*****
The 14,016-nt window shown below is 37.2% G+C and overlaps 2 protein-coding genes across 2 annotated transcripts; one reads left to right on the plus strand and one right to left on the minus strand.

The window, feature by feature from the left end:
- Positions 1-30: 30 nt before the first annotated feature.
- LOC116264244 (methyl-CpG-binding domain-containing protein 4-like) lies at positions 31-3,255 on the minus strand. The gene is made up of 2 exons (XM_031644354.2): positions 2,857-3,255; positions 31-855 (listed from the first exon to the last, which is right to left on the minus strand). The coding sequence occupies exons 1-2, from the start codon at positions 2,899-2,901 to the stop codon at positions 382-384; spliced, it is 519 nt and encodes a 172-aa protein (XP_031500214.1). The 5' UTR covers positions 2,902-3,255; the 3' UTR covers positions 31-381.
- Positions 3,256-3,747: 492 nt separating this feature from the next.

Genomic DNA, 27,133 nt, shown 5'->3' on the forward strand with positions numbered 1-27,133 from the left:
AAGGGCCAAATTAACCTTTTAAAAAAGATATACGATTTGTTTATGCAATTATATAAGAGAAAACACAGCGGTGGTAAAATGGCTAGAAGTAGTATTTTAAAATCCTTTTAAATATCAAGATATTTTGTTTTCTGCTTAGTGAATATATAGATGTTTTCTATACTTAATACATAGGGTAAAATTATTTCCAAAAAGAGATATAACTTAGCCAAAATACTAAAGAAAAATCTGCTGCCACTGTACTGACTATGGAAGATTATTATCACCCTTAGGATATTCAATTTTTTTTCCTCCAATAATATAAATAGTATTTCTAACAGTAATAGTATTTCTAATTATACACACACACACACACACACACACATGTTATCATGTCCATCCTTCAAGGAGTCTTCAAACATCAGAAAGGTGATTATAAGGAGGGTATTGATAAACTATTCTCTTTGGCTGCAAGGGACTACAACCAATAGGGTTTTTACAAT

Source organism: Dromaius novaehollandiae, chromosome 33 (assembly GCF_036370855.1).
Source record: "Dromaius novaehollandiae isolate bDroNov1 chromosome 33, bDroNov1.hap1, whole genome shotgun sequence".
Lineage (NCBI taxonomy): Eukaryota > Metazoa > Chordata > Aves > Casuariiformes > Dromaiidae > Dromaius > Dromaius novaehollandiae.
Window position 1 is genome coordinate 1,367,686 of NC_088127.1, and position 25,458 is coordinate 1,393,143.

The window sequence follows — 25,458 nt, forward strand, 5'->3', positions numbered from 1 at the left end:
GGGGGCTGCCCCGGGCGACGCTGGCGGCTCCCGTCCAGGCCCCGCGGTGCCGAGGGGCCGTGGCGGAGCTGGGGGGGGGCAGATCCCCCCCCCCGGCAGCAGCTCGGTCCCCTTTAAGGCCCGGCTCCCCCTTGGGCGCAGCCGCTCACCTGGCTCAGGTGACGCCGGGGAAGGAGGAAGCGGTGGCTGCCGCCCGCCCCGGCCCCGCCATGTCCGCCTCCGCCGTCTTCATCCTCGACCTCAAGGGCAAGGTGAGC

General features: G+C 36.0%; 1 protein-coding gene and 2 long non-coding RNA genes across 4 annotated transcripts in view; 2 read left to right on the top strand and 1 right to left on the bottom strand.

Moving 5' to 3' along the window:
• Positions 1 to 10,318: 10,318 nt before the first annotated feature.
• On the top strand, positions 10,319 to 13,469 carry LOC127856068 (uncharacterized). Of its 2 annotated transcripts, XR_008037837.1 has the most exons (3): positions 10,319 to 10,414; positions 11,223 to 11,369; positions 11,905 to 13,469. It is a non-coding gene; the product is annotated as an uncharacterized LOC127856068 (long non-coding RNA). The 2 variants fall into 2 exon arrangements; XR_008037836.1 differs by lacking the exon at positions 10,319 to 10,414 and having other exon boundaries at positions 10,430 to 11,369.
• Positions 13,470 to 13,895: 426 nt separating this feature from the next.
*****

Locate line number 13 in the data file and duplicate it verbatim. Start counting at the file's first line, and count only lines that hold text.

GGGGGCTGCCCCGGGCGACGCTGGCGGCTCCCGTCCAGGCCCCGCGGTGCCGAGGGGCCGTGGCGGAGCTGGGGGGGGGCAGATCCCCCCCCCCGGCAGCAGCTCGGTCCCCTTTAAGGCCCGGCTCCCCCTTGGGCGCAGCCGCTCACCTGGCTCAGGTGACGCCGGGGAAGGAGGAAGCGGTGGCTGCCGCCCGCCCCGGCCCCGCCATGTCCGCCTCCGCCGTCTTCATCCTCGACCTCAAGGGCAAGGTGAGC